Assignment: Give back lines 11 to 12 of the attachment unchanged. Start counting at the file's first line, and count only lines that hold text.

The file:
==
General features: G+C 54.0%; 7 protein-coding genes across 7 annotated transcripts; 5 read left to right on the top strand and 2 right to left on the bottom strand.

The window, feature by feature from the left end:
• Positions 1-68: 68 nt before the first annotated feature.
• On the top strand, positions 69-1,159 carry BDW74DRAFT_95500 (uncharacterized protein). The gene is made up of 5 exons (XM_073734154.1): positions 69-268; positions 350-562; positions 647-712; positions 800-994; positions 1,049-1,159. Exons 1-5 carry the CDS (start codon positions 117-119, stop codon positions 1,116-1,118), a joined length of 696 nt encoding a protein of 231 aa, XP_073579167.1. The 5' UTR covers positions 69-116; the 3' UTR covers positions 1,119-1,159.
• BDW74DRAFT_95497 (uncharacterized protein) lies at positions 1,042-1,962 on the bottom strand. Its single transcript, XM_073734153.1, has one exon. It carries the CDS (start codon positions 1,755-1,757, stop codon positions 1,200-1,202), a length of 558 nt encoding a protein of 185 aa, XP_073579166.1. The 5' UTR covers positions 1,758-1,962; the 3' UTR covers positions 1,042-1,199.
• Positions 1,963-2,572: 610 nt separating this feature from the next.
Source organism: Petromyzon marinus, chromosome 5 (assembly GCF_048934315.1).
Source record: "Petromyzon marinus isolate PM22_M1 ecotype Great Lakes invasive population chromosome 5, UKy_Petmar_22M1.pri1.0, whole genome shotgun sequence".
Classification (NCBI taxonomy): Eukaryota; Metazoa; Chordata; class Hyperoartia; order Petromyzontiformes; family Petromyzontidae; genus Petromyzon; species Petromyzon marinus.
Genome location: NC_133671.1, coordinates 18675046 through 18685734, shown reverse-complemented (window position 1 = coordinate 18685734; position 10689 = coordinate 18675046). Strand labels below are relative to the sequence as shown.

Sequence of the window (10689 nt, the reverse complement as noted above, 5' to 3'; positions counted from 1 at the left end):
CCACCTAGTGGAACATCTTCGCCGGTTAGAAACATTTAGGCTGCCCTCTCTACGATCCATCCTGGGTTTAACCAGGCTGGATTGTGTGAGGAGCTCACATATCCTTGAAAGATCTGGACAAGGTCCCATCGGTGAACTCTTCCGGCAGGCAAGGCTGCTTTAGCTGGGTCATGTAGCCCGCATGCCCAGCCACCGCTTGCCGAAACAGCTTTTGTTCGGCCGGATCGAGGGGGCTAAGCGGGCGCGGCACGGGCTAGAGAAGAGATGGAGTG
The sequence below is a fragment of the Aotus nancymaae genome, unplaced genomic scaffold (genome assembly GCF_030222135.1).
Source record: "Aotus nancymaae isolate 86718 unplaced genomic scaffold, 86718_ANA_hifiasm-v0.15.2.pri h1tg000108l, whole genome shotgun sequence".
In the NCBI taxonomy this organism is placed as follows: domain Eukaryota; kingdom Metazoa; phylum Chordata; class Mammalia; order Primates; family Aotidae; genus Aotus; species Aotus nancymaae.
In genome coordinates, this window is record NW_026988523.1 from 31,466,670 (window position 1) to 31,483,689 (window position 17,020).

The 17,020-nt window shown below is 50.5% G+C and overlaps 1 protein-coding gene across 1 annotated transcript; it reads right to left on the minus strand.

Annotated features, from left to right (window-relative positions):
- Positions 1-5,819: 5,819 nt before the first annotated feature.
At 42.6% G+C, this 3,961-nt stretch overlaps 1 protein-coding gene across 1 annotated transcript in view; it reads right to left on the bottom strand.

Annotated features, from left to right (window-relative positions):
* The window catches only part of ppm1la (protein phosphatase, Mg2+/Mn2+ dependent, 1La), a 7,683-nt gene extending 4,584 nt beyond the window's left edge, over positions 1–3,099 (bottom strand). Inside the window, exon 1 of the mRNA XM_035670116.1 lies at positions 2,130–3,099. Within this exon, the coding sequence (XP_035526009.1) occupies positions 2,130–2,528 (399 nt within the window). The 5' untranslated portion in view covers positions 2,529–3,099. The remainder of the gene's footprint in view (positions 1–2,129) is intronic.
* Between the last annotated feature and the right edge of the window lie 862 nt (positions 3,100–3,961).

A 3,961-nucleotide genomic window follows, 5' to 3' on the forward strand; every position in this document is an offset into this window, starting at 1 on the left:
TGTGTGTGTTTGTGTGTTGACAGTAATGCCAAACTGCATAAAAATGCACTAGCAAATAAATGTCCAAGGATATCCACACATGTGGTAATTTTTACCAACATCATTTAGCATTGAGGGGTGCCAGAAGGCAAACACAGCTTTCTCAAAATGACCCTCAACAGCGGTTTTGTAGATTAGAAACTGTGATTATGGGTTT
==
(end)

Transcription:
Sequence of the window (10689 nt, the reverse complement as noted above, 5' to 3'; positions counted from 1 at the left end):
CCACCTAGTGGAACATCTTCGCCGGTTAGAAACATTTAGGCTGCCCTCTCTACGATCCATCCTGGGTTTAACCAGGCTGGATTGTGTGAGGAGCTCACATATCCTTGAAAGATCTGGACAAGGTCCCATCGGTGAACTCTTCCGGCAGGCAAGGCTGCTTTAGCTGGGTCATGTAGCCCGCATGCCCAGCCACCGCTTGCCGAAACAGCTTTTGTTCGGCCGGATCGAGGGGGCTAAGCGGGCGCGGCACGGGCTAGAGAAGAGATGGAGTG